I'm delighted that you have found a creative question to ponder - and can't wait for the answer :-)

Sewjournal said...

Sounds like you and I work in similar ways. I don't like following other people's patterns and often when I start sewing I still haven't got everything sorted out in my head. I have to improvise as I go along.

Kristy said...

I good question to ponder indeed. I find I am often inspired by inprov pieces and even although I design a lot of my own work I always start with inspiration and a detailed plan.

I'd love to see if/how you figure it out!

Sewhappy said...

Interesting and what to do. I must admit I would love to play with a pattern, I don't seem able to follow any patterns. It is more than just a pattern it is selection and process. I understand your thoughts.

Michelle Engel Bencsko said...

Ha! I love that I started reading this and said "where the heck is she going with this??" So relieved when I got to your epiphany. :)

I was sweating it out this past week when I was asked to teach a sewing project. I was thinking... how in the world am I going to teach people how to be spontaneous, unmeasured, unsystematic, undisciplined and use intuition? The answer was: I'm not- not in 30 minutes. So I am not teaching (not as a quitter, but as one not to waste everyone's time!). But I have made patterns from projects I've whipped through as you have above. The closer I got to the end, the more frustrated I felt. Feels backwards. Been there, done that. What's next?, is really the question for me - and you. I'm glad you've got a problem to chew on these days. I am certain good things will come of it.

patty a. said...

I also don't follow patterns, but do my own thing most of the time. I like the freedom that comes with improv piecing.

Jennifer said...

You did not seem like the pattern type. This non-pattern concept is much more exciting, and I would be much more interested in it than I would have been had you put together a pattern.

I still love that quilt.

Ida said...

I love the idea of a 'non-pattern' pattern. :)

I stumbled upon something similar when cutting fabrics for the "Yellow Brick Road" by Atkinson Designs.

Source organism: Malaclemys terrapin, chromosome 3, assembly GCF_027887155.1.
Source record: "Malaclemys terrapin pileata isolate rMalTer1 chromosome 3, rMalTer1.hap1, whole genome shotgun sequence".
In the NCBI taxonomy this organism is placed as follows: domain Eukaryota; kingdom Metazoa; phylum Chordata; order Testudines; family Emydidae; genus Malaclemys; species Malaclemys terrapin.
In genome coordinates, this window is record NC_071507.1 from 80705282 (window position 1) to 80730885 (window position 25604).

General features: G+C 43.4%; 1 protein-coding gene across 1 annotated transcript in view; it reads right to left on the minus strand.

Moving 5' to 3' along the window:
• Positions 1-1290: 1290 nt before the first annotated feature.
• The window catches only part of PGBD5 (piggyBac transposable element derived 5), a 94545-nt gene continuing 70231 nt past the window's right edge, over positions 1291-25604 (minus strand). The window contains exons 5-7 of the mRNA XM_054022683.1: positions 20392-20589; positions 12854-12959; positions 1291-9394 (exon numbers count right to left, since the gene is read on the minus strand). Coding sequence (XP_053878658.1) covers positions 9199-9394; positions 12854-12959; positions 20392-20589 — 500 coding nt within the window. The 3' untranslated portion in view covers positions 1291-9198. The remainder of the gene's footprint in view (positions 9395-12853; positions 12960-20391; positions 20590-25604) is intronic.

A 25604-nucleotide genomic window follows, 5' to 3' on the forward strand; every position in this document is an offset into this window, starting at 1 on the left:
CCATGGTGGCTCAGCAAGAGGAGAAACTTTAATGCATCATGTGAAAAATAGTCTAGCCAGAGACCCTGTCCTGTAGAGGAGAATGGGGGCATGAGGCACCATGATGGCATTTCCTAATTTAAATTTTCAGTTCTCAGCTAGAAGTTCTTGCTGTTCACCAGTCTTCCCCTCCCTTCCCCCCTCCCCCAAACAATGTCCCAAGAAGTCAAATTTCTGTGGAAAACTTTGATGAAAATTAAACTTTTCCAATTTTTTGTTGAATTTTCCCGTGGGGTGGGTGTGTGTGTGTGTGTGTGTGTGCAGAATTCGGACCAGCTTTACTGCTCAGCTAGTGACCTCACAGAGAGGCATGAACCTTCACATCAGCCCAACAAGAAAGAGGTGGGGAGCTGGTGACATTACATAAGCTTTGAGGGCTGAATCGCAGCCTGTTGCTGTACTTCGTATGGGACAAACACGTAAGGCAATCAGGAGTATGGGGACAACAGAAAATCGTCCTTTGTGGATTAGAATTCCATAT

Truth is, I made a mis-cut. THEN, rather than wasting the Texas A&M branded fabric, which was given to me with the request of 'make me a quilt' (and many of the fabrics were out of print / a.k.a. IMPOSSIBLE to find replacements for ... just ask me how I know!), I sat down and figured out what kind of 'block' I could make from what I had.

I ended up with a HUGE block, (18 x 24), and put several of them together to eventually create a 'Texas-sized' Lap Quilt -- everything is bigger in Texas!

I think that new quilters just need to learn math. How to put together various sized blocks, to end up with the basic shape (be it square or rectangle) that they want their final quilt to be.

Rachel Hauser said...

Yes, yes, yes! Exactly. So glad you'll be going in that direction. That's what people really need to learn.

Anonymous said...

I just adore your work. As an experienced sewer but beginning artist, I would love to better understand your creative process! Can't wait to learn about it!

Venus de Hilo said...

Oh yes, I'm much more interested in process than pattern. Eager to hear more of your thoughts on this when you are ready to share.

Colleen MacDonald said...

YES!!!! This is exactly the kind of "pattern" that I would be interested in! I love to make things my own, and I find that patterns are just guidelines for me anyhow! YAY for important epiphanies!

Kathryn said...

I love how this came out, I especially love the first image sans color. I like it that there are options. I'm like you though, I love just going along and using up what I have lying around and trying to make it work in process.

Cheryl Arkison said...

I've been having the EXACT same thoughts lately. Maybe we should chat about that?

Angela said...

Well, Victoria, it looks like you don't have a huge market here for patterns, ha, ha!
I am very glad you are not making a pattern. Now, the non-pattern pattern is quite a paradox (in my humble opinion).
And speaking of paradox, here is one I find very interesting and pertaining to the subject (somehow).
Bonini's paradox: models or simulations that explain the workings of complex systems are seemingly impossible to construct: As a model of a complex system becomes more complete, it becomes less understandable; for it to be more understandable it must be less complete and therefore less accurate. When the model becomes accurate, it is just as difficult to understand as the real-world processes it represents.

Jolie said...

yes yes yes!!! That is precisely what I have been thinking about lately...a means of communicating the creative process without reverting to a *standard pattern* scenario. Good luck - it's been making my brain ache a little...

Stephanie said...